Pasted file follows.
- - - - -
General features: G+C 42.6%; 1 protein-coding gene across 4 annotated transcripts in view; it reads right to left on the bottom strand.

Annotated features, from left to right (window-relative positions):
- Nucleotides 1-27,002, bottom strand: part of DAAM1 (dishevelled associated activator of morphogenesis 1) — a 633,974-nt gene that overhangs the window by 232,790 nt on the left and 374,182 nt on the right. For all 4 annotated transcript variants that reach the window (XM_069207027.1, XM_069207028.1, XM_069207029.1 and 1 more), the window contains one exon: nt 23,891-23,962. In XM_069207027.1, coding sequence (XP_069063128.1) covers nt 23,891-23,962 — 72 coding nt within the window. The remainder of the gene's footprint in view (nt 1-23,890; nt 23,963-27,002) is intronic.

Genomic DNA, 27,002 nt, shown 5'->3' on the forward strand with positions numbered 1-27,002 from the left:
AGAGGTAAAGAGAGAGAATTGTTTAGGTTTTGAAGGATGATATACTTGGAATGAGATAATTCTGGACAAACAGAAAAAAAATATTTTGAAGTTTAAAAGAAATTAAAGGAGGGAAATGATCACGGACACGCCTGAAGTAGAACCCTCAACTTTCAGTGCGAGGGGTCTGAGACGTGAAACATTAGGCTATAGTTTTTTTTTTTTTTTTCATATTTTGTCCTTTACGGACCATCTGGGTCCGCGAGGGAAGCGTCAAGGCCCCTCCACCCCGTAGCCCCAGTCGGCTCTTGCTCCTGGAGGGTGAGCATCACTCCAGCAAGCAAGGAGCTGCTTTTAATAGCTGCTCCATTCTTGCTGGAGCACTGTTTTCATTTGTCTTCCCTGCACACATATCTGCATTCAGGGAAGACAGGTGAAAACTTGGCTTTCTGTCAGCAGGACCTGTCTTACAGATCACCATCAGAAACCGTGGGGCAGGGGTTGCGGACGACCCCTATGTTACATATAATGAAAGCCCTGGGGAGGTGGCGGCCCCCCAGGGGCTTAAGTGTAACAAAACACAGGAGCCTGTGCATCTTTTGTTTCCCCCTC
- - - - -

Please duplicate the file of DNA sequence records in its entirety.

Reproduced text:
General features: G+C 42.6%; 1 protein-coding gene across 4 annotated transcripts in view; it reads right to left on the bottom strand.

Annotated features, from left to right (window-relative positions):
- Nucleotides 1-27,002, bottom strand: part of DAAM1 (dishevelled associated activator of morphogenesis 1) — a 633,974-nt gene that overhangs the window by 232,790 nt on the left and 374,182 nt on the right. For all 4 annotated transcript variants that reach the window (XM_069207027.1, XM_069207028.1, XM_069207029.1 and 1 more), the window contains one exon: nt 23,891-23,962. In XM_069207027.1, coding sequence (XP_069063128.1) covers nt 23,891-23,962 — 72 coding nt within the window. The remainder of the gene's footprint in view (nt 1-23,890; nt 23,963-27,002) is intronic.

Genomic DNA, 27,002 nt, shown 5'->3' on the forward strand with positions numbered 1-27,002 from the left:
AGAGGTAAAGAGAGAGAATTGTTTAGGTTTTGAAGGATGATATACTTGGAATGAGATAATTCTGGACAAACAGAAAAAAAATATTTTGAAGTTTAAAAGAAATTAAAGGAGGGAAATGATCACGGACACGCCTGAAGTAGAACCCTCAACTTTCAGTGCGAGGGGTCTGAGACGTGAAACATTAGGCTATAGTTTTTTTTTTTTTTTTCATATTTTGTCCTTTACGGACCATCTGGGTCCGCGAGGGAAGCGTCAAGGCCCCTCCACCCCGTAGCCCCAGTCGGCTCTTGCTCCTGGAGGGTGAGCATCACTCCAGCAAGCAAGGAGCTGCTTTTAATAGCTGCTCCATTCTTGCTGGAGCACTGTTTTCATTTGTCTTCCCTGCACACATATCTGCATTCAGGGAAGACAGGTGAAAACTTGGCTTTCTGTCAGCAGGACCTGTCTTACAGATCACCATCAGAAACCGTGGGGCAGGGGTTGCGGACGACCCCTATGTTACATATAATGAAAGCCCTGGGGAGGTGGCGGCCCCCCAGGGGCTTAAGTGTAACAAAACACAGGAGCCTGTGCATCTTTTGTTTCCCCCTC